Good amortization doesn't always involve using a building forever—sometimes, it means recapturing the space when the building corrodes
We’re very focused on durability in the USA. If something lasts for a long, long time, it’s said to be sustainable by definition, because the environmental and economic impact gets amortized over the ages.
The Japanese have a different concept; this is why they build with paper.
Life is impermanent; nature allows for the death and renewal of annual flowers, the limited life of animals, and even the erosion of stone. A little impermanence can help make room for something better.
I cannot help think this way as I walk up and down the beach near our place in La Diablica, along the Ecuadorian coast.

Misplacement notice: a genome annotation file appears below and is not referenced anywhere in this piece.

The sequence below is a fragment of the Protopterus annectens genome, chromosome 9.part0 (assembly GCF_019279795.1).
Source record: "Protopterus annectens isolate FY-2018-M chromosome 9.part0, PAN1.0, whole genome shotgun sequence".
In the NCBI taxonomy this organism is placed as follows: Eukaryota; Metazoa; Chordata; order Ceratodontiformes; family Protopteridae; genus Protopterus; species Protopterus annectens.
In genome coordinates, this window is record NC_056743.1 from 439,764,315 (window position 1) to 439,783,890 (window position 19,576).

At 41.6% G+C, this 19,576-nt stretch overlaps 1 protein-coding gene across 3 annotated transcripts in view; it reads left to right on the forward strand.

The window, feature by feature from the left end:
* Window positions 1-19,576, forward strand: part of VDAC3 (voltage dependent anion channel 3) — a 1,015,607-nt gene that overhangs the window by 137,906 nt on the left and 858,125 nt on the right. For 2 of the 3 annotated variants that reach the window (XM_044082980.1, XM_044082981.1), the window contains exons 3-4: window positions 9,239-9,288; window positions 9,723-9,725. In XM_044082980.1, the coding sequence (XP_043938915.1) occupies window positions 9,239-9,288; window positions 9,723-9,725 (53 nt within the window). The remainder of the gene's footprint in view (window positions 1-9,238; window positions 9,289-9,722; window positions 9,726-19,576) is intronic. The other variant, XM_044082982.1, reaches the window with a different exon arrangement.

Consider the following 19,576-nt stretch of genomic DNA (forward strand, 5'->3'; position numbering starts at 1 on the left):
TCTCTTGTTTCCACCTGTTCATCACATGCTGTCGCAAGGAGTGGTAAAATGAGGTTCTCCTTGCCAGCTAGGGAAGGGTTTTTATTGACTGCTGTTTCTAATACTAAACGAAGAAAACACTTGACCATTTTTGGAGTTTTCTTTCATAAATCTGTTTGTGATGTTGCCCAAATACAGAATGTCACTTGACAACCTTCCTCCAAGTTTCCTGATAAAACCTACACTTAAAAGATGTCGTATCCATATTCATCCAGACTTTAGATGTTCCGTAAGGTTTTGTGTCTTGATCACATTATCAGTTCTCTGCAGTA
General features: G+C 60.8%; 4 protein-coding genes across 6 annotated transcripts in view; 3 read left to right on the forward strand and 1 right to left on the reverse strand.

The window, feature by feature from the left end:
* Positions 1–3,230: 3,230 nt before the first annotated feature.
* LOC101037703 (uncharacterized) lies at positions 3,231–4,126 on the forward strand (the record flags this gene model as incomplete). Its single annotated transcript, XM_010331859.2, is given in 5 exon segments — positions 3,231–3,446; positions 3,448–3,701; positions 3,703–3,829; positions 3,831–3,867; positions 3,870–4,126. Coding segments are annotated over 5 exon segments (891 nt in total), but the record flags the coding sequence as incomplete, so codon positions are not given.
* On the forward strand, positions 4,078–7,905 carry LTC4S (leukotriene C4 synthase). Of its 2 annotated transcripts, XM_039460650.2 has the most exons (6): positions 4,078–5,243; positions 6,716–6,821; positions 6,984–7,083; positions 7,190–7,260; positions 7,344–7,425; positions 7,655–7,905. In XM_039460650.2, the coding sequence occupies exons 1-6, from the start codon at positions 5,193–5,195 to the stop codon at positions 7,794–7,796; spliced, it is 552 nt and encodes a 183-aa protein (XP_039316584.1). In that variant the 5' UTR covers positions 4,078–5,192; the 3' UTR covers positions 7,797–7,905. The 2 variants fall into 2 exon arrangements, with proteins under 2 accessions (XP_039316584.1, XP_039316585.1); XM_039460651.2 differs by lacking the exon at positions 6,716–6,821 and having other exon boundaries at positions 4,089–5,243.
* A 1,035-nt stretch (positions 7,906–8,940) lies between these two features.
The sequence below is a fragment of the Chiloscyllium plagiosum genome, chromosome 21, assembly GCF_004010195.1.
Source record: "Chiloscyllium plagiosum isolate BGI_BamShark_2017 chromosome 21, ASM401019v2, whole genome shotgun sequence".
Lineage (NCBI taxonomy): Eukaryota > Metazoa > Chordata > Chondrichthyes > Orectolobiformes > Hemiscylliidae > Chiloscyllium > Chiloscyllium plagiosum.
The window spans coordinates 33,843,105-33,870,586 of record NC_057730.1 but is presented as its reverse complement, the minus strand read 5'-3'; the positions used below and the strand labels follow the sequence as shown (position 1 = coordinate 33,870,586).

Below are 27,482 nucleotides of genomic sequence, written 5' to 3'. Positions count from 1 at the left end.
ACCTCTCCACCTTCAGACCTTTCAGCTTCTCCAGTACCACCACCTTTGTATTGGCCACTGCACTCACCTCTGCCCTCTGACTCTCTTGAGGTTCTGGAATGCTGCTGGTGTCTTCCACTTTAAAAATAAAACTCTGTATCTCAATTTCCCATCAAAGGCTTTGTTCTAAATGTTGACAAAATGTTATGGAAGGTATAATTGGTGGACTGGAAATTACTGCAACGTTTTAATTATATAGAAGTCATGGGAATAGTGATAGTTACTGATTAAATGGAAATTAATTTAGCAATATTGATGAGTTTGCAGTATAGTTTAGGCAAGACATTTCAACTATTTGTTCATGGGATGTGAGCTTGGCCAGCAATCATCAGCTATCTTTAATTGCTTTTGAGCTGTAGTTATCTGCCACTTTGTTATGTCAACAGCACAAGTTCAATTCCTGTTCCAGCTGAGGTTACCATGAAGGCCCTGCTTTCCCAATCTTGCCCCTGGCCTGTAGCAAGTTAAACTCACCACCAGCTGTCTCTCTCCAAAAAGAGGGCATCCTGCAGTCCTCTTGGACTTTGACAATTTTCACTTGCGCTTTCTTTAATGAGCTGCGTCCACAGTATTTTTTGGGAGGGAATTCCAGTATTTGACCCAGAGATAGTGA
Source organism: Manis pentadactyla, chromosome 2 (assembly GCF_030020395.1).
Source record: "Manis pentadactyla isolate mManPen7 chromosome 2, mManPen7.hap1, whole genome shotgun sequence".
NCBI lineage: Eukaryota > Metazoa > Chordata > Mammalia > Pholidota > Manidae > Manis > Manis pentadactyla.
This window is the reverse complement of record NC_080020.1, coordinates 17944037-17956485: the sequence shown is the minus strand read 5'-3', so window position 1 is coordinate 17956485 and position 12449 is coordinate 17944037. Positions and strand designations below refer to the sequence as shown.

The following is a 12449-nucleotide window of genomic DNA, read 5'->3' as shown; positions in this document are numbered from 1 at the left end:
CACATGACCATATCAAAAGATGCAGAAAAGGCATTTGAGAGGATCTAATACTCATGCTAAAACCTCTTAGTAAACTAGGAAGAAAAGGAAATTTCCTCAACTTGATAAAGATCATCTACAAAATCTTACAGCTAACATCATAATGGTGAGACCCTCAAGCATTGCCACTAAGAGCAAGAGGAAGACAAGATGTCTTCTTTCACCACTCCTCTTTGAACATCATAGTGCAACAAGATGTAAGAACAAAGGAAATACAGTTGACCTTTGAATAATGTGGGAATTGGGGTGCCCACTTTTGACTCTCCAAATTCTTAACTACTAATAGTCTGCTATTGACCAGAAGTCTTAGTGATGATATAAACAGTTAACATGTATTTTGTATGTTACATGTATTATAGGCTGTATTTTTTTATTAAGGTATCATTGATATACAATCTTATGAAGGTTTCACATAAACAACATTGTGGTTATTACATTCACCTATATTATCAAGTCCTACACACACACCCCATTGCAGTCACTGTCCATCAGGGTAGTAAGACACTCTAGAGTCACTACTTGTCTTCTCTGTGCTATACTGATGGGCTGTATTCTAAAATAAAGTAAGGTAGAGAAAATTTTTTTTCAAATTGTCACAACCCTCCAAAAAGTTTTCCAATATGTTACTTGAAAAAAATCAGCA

As I walk, I see the old industrial buildings, from days when shrimp labs lined the coastline, and I am glad the industrialists of yesteryear cheaped-out and built their ugly, industrial yards with beach-sand concrete, and block.
The sea salt disintegrates the structures—even the steel reinforcement—which almost magically fade over time. Like sand castles in the wind. Becoming in essence, biodegradable concrete.
Not everything should be built for the ages.
— Fernando Pagés Ruiz is ProTradeCraft's Latin America Editor. He is currently building a business in Ecuador and a house in Mexico. Formerly, he was a builder in the Great Plains and mountain states. He is author of Building an Affordable House and Affordable Remodel (Taunton Press).